The manufacturing industry has never been more competitive, so waste and inefficiency have to be avoided at all costs. Even a manufacturing process that once reflected the state of the art can fall behind in crucial ways after time has passed.
As such, it will often make sense to revisit manufacturing processes to find ways of optimizing them.
The following five steps should be included in just about every manufacturing optimization drive.
1. Analyze the Current Situation
It will never be possible to properly optimize any set of manufacturing processes unless a deep understanding of the status quo has been developed.
Whether that means looking into ad hoc, in-house arrangements or delving into large-scale Global Manufacturing Solutions, optimization should always be preceded by investigation and analysis.
In many cases, though, there will be plenty of available information that can be used to start painting a detailed picture.
Even a bit of looking into past reports and communications will help highlight any areas that require additional study.
Getting started by conducting an intensive, comprehensive analysis of the current state of affairs will ensure that subsequent optimization efforts stem from an informed place.
Although that might seem obvious, surprisingly many process optimization initiatives get kicked off without this crucial type of preparation.
2. Set Realistic, Informed Goals
Process optimization always involves compromises, and this generally means that competing goals need to be weighted and targeted appropriately.
It will almost never be possible to optimize manufacturing processes along every relevant axis at once.
Having already analyzed where things stand will make it easier to identify the goals that are most worth prioritizing.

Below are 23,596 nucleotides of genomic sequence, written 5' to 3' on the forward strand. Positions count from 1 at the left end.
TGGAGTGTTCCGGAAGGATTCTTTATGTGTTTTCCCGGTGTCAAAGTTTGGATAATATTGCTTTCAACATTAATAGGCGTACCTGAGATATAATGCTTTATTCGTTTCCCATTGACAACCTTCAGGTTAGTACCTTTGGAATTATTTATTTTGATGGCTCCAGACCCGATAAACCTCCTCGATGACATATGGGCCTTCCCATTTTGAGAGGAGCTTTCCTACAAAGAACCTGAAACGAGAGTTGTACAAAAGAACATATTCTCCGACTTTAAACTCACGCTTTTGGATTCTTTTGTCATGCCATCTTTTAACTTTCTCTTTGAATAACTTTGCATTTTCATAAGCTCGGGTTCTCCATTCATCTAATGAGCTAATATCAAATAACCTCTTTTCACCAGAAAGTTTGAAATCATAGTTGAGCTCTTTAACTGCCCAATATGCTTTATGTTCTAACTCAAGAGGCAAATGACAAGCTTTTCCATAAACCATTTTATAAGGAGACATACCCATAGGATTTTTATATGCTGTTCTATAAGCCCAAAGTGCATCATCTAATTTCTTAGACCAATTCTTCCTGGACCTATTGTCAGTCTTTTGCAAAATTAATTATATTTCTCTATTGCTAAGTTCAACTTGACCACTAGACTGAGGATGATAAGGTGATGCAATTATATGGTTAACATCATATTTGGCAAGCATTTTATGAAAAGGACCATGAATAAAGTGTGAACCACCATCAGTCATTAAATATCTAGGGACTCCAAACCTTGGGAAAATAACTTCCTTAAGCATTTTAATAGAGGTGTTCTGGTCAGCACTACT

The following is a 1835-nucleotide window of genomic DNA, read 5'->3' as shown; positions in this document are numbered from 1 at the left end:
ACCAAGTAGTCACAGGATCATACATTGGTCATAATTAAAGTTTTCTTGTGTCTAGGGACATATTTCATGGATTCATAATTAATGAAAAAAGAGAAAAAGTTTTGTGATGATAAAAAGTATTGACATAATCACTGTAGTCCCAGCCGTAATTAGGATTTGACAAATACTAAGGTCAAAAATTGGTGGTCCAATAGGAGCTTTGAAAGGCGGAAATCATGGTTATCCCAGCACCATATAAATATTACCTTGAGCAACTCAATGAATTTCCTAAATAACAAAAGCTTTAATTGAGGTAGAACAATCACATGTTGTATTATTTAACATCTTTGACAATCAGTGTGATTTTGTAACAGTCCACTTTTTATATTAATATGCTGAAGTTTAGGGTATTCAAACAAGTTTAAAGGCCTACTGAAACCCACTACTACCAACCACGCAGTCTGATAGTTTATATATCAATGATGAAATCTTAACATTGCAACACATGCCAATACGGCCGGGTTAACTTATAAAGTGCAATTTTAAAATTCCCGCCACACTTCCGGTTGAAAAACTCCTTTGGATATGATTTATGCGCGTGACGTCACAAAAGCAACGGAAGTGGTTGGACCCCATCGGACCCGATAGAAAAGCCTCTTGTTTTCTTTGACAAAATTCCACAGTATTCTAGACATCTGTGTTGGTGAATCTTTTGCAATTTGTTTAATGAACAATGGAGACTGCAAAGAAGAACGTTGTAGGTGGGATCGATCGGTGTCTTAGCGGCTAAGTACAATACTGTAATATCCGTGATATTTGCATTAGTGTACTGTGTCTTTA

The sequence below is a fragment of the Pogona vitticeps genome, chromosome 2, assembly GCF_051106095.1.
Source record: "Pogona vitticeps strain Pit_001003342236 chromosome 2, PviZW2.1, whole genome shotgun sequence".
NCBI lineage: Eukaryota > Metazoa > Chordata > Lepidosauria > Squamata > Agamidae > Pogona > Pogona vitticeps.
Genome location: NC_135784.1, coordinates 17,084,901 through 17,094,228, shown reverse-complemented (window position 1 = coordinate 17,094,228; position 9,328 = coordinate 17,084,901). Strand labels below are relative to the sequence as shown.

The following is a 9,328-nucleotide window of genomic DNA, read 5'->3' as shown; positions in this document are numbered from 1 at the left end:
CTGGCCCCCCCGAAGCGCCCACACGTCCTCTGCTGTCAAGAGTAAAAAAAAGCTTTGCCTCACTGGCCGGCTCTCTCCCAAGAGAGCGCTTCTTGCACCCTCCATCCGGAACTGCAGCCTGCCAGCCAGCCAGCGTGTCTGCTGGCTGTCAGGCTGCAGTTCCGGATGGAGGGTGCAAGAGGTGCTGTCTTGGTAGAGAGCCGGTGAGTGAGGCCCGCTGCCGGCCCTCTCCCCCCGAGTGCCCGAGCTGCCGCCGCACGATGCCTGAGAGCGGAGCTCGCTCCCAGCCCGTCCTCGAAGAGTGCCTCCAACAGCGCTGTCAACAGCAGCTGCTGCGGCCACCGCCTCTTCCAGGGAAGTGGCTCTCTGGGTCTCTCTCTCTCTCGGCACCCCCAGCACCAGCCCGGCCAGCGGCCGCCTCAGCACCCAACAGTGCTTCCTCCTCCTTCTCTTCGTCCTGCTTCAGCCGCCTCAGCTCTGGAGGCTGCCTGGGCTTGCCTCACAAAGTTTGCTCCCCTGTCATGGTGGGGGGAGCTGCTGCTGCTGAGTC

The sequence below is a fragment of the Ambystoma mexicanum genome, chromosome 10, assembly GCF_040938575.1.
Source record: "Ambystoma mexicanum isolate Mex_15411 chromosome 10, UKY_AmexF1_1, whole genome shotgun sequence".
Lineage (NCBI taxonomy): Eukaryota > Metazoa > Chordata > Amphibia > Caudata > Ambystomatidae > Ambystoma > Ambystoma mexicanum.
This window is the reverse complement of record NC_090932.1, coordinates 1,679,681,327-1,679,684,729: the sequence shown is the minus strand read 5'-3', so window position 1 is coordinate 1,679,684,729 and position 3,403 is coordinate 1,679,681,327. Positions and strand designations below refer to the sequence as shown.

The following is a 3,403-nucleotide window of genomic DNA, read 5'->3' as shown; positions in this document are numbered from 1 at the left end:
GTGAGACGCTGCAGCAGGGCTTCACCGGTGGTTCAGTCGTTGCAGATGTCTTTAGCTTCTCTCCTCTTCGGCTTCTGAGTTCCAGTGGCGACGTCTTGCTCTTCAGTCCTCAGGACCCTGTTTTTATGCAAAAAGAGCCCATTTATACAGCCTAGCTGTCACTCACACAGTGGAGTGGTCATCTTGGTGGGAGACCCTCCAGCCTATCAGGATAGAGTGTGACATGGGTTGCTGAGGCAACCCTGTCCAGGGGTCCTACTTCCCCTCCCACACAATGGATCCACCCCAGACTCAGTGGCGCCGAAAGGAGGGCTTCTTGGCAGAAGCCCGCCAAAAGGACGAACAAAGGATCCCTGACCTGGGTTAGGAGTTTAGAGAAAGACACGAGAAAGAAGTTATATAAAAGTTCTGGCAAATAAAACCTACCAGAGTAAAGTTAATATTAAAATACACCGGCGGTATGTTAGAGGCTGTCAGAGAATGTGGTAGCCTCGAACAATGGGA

The value of each possible target will always need to be assessed in the context of the relevant business realities.
3. Identify Relevant Metrics
With a set of prioritized goals providing guidance, an optimization initiative can start becoming more concrete.
The next step will almost always be to choose metrics which can be used to measure progress toward those goals over time.
Metrics have to be selected so as to ensure alignment with targeted goals, but also to reflect the particulars of the manufacturing process at hand.
It might not be prudent to focus too intently on minimizing error rate, for instance, if robust quality control systems have not yet been implemented.
Just how easily measurable particular metrics are should always be taken into consideration, as well.
If an optimization effort becomes too unwieldy to maintain, the odds of it going off the rails will always increase.
4. Consider Established Best Practices
Many manufacturing processes feature distinctive quirks that can make them seem irreconcilable with others.
At least a few best practices that have been developed through hard-won experience by others, though, can almost always be fruitfully applied to a given process.
In fact, looking at how and where a manufacturing process falls short of relevant best practices often ends up being the simplest way to make progress with optimization.
Even where a widely respected standard or approach proves inapplicable, the analysis that leads to that conclusion can be valuable.
5. Keep an Eye on Local Optimums
Optimizing a given manufacturing process almost always revolves around getting closer to line-level targets.
As progress is being made, though, it will always be helpful to keep localized results in view, as well.
For instance, a particular optimization tactic might improve overall line rate but leave certain pieces of equipment operating far below established capacity.
Even when such results can be safely overlooked in favour of focusing on more general goals, they can be instructive.
A More Efficient, Better-Optimized Process
Manufacturing optimization can be complicated work, but breaking it down as above tends to simplify things.
An effectively optimized manufacturing process will make a business more competitive and successful, so the effort required should always pay off.